Nehemiah 8:10 – Nehemiah said, "Go and enjoy choice food and sweet drinks, and send some to those who have nothing prepared. This day is sacred to our Lord. Do not grieve, for the joy of the Lord is your strength." (NIV)
Many of us Christians, at one time or another, have resorted to Bible roulette. We have flipped through the pages of the Bible, stopped randomly on a page, let our finger fall on a passage, and have read what God has to say to us. Like most seemingly harmless activities, it has its bad points and its good points. On the negative side, it gives the impression that we are using Scripture to make decisions in the same way the spiritualist or fortune teller uses the magic eight ball, or the Ouija board, or tarot cards. On the positive side, the Bible is filled with truth, based on real-life experiences, so the chance of picking a passage that will be meaningful is actually quite good. In fact, some Christians claim that Bible roulette has led them into the ministry, or to new jobs, or into rewarding relationships.
I certainly am not a fan of Bible roulette. Any good that is seen of it could easily be explained by coincidence, or the fact that our minds and hearts are already leaning towards one path or another. We end up reading a passage in a way we feel is most appropriate. Having said this, allow me to describe a curious thing that happened to me with Bible roulette.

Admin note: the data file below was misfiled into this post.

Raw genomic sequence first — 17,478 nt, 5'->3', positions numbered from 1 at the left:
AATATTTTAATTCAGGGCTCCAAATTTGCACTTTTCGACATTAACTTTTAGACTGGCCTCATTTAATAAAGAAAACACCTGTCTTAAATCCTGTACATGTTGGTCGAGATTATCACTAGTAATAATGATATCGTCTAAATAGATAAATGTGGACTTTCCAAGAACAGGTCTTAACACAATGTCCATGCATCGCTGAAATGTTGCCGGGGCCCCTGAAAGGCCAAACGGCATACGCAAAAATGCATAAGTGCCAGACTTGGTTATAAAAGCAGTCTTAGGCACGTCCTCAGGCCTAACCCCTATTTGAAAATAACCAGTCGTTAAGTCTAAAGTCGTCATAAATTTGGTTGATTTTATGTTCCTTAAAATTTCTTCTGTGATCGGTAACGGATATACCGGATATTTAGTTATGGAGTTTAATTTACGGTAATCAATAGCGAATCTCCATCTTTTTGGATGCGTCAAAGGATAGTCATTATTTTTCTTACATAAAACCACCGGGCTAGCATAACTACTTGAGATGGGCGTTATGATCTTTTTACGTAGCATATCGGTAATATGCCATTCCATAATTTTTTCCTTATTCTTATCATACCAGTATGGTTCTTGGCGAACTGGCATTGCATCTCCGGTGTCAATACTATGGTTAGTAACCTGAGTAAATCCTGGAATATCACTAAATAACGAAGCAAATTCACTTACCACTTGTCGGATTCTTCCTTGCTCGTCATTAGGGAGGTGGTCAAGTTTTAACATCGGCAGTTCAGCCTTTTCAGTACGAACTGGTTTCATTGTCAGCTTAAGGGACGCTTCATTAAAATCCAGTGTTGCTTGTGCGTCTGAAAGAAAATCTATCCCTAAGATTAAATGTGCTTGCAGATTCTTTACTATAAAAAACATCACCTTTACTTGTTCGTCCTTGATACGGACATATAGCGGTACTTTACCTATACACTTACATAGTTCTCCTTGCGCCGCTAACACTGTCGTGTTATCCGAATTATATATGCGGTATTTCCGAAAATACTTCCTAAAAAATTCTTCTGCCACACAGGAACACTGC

I was recently asked by our Session [the church elders] to consider becoming an elder. I do enjoy working in the church and with the people, and have been involved in church school, worship, and a little bit of preaching. However, after years of complaining about Session, I am apprehensive about becoming an elder. I am leaning towards it and away from it, almost within the same breath — teetering on the brink, but not quite ready to fall. So on a whim, I tried Bible roulette. I flipped through the Bible, let it fall open to a page, and inserted my finger. Bingo! Almost directly under my finger was the word "elders". I had to laugh. What a coincidence. Then, I read the verse: "And as soon as it was morning the chief priests, with the elders … held a consultation; and they bound Jesus and led him away and delivered him to Pilate." (Mark 15:1, RSV) So, what was that supposed to mean?
I mentioned this story to my son, Mark, a minister of The Presbyterian Church in Canada near Edmonton, Alberta, who, like other ministers, must deal with his Session. His response was insightful. He wrote: "It means don't play Bible roulette — you're going to get shot! It also sounds like a warning: elders are prone to making bad decisions. Actually, I quite like that; perhaps I'll use it in our Session meeting!"
Whether I become an elder or not will not depend on this little episode. But it had to make me laugh, and it did remind me that we take ourselves far too seriously. God has a sense of humour, and being asked to be an elder should bring a sense of joyful anticipation, rather than a fearful foreboding. Wherever the Lord may lead, His joy does give us strength.
Prayer: Our Lord and Saviour, thank You for being our redeemer, our guide, and our friend. Give us the hearts to be drawn closer to You in prayer and in action. Remind us that You will never give us more than You have prepared us for, and that Your joy is a source of everlasting strength. In Your name, we pray. Amen.